KATHY HOLLOWAY looks at e-health from a nursing perspective and the need to remember that the ‘e’ should stand not just for ‘electronic’ health but for ‘enhanced’ health.
Putting an ‘e’ for electronic at the front of a word is now a ubiquitous indication that technology is involved. So we have e-learning, e-commerce, e-sports, e-government and, of course, e-health. The development and integration of technologies (wanted or not) in many aspects of modern life is as much the reality for health services as it is in other industries.
Interestingly, when the Canadian Nurses Association developed an e-nursing strategy in 2006 – centred around integrating information and communication technologies (ICT) into nursing – it believed the need to add the ‘e’ would be redundant within a few years. However, nearly a decade later, New Zealand has a national ‘eHealth vision’ and various related ICT strategies (as outlined in the previous issue of Nursing Review). The ‘e’ is very much still here!
As a critically reflective health professional, I wonder if it is worth considering that simply placing an ‘e’ in front of health should not change the core functions and philosophy of health practices. For example, e-learning is still required to be pedagogically sound and e-business has financial standards to meet. This is a fundamental premise to consider when integrating technology into nursing practice – the intent is to enhance health services, not to provide less with more.
So what is e-health exactly?
The term e-health is broadly understood as being an umbrella term covering two facets: health informatics and telehealth. Health informatics relates to the collection, analysis and movement of health information and data to support health care. Telehealth involves the delivery of health information or health care either directly, for example videoconferencing, or indirectly, such as via a website (definitions drawn from the Standards Australia e-health site
The vision of the National IT Health Board (as covered in the last edition of Nursing Review) was to have all New Zealanders and their treatment providers able to electronically access their personal health information, regardless of setting, by 2014. This is part of a growing expectation for real-time access to a patient’s clinical information and care journey, with nursing work very much tied up with both those areas.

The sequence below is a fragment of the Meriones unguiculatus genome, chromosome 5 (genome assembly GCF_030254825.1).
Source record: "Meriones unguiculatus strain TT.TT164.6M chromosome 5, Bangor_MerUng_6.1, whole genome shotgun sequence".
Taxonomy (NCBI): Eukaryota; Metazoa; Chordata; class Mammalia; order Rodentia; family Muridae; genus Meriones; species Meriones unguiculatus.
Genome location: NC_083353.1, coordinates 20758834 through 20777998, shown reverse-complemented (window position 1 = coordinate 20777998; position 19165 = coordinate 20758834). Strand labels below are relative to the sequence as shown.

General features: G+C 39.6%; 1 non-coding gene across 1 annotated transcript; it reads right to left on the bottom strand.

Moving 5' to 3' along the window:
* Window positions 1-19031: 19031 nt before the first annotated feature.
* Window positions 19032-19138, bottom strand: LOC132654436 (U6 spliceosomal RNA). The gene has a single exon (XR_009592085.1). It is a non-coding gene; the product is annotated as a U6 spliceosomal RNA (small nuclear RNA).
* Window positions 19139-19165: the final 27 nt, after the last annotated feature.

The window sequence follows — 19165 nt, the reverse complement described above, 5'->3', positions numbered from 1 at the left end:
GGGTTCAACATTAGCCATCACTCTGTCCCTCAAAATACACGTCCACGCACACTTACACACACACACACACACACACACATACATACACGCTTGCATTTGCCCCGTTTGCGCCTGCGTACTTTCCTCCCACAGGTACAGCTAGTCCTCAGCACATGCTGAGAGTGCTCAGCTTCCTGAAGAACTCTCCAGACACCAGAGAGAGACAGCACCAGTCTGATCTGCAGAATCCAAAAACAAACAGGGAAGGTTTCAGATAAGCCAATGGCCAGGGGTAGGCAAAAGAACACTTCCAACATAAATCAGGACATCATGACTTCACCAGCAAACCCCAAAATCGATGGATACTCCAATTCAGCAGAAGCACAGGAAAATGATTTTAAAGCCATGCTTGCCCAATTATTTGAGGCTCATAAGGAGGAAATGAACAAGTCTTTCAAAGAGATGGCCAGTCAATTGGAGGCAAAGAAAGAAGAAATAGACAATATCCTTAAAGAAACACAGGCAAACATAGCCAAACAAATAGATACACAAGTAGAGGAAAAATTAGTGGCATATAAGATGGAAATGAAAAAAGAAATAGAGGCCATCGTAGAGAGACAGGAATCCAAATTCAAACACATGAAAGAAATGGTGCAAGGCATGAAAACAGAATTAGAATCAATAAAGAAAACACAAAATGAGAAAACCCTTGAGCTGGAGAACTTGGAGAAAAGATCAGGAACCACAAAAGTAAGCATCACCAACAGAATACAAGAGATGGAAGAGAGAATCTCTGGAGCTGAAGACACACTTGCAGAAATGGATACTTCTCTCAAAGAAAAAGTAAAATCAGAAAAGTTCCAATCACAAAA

For the College of Nurses Aotearoa, a key strategic direction is the aligning of nursing workforce development with community need. The Institute of Medicine’s 2012 report Best Care at Lower Cost clearly links improved health outcomes for our communities with nurses effectively applying emerging technologies to both improve healthcare efficiency and communication. Communication and collaboration using technological tools is seen as key to sustainable and safe healthcare systems.
Health informatics is key to the development of various electronic patient portal systems being used to share health information across disciplines and with consumers. The health information being shared ranges, at the simplest end, from basic contact details right up to developing shared care plans (you can see more at http://ithealthboard.health.nz/about-us/ehealth-vision). In order for information sharing to work well and transparently, it is essential for clinicians and employers to have carried out the appropriate technical and organisational groundwork.
This means clinicians and consumers must have computer literacy, information literacy and, naturally, health literacy. A critical element is gaining the trust of health consumers, who are often concerned about data security and privacy. As clinicians, we must understand and be mindful of the security processes that protect and support healthcare delivery technologies.
The second e-health facet, telehealth, is about using technology to improve chronic care and to enable people to be supported at home. In New Zealand this can involve telemedicine (providing clinical health care at a distance), telemonitoring (remotely collecting and sending patient data for management) and mobile health (known as m-health). The latter is a rapidly growing area that uses mobile communication technology – usually smartphones and tablets – for the delivery of health information, health services and healthy lifestyle support programmes.
Examples of New Zealand m-health programmes include the text-messaging STOMP (stop smoking over mobile phone) smoking cessation support programme offered by Quitline; and Listen Please, a clinical translation smartphone app helping patients and families to communicate with clinicians in an emergency or intensive care situation.
Integration the key
Nurses need to be both abreast of the new health technologies and tools available and able to step back and critically assess how best to integrate these technologies into their practice. This allows the technology to be used as a tool to help nursing practice, rather than the technology itself taking centre stage.
Ask yourself – what do I need to know about the technology involved in health data capture, storage and secure sharing? If you want to build your skills in this area there are health informatics competencies and standards that have been developed by nursing scholars (examples can be viewed at the nursing informatics page of the American Medical Informatics Association website).
Let technology be transparent in your nursing practice by developing your awareness of, and confidence in, the delivery of health care with a little ‘e’.
Author: Dr Kathy Holloway is the new co-chair of the College of Nurses, sharing the chair with Taima Campbell.